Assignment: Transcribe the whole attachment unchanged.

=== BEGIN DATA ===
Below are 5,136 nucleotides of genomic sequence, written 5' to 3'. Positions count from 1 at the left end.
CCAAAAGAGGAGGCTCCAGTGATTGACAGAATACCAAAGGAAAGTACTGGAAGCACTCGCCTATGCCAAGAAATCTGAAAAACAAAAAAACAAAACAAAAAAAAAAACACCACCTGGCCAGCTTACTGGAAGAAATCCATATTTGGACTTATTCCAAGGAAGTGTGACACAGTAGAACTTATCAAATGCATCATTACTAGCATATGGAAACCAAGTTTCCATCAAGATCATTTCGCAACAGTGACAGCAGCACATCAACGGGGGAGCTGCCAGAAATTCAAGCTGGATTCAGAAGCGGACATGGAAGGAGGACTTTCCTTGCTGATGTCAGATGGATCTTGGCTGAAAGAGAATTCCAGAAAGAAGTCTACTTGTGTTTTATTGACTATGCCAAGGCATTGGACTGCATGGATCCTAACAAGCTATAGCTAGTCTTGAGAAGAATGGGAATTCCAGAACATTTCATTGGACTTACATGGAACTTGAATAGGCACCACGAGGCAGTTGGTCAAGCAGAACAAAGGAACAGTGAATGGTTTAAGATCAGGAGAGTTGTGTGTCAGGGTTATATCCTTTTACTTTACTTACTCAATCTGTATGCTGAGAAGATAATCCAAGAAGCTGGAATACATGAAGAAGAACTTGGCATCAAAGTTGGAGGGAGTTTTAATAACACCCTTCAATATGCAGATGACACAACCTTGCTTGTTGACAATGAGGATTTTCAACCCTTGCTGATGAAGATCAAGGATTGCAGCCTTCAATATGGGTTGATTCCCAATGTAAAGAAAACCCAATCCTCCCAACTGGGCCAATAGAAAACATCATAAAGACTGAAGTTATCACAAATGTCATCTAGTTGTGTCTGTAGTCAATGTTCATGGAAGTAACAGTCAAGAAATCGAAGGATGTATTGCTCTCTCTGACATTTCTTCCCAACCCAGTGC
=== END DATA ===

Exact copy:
Below are 5,136 nucleotides of genomic sequence, written 5' to 3'. Positions count from 1 at the left end.
CCAAAAGAGGAGGCTCCAGTGATTGACAGAATACCAAAGGAAAGTACTGGAAGCACTCGCCTATGCCAAGAAATCTGAAAAACAAAAAAACAAAACAAAAAAAAAAACACCACCTGGCCAGCTTACTGGAAGAAATCCATATTTGGACTTATTCCAAGGAAGTGTGACACAGTAGAACTTATCAAATGCATCATTACTAGCATATGGAAACCAAGTTTCCATCAAGATCATTTCGCAACAGTGACAGCAGCACATCAACGGGGGAGCTGCCAGAAATTCAAGCTGGATTCAGAAGCGGACATGGAAGGAGGACTTTCCTTGCTGATGTCAGATGGATCTTGGCTGAAAGAGAATTCCAGAAAGAAGTCTACTTGTGTTTTATTGACTATGCCAAGGCATTGGACTGCATGGATCCTAACAAGCTATAGCTAGTCTTGAGAAGAATGGGAATTCCAGAACATTTCATTGGACTTACATGGAACTTGAATAGGCACCACGAGGCAGTTGGTCAAGCAGAACAAAGGAACAGTGAATGGTTTAAGATCAGGAGAGTTGTGTGTCAGGGTTATATCCTTTTACTTTACTTACTCAATCTGTATGCTGAGAAGATAATCCAAGAAGCTGGAATACATGAAGAAGAACTTGGCATCAAAGTTGGAGGGAGTTTTAATAACACCCTTCAATATGCAGATGACACAACCTTGCTTGTTGACAATGAGGATTTTCAACCCTTGCTGATGAAGATCAAGGATTGCAGCCTTCAATATGGGTTGATTCCCAATGTAAAGAAAACCCAATCCTCCCAACTGGGCCAATAGAAAACATCATAAAGACTGAAGTTATCACAAATGTCATCTAGTTGTGTCTGTAGTCAATGTTCATGGAAGTAACAGTCAAGAAATCGAAGGATGTATTGCTCTCTCTGACATTTCTTCCCAACCCAGTGC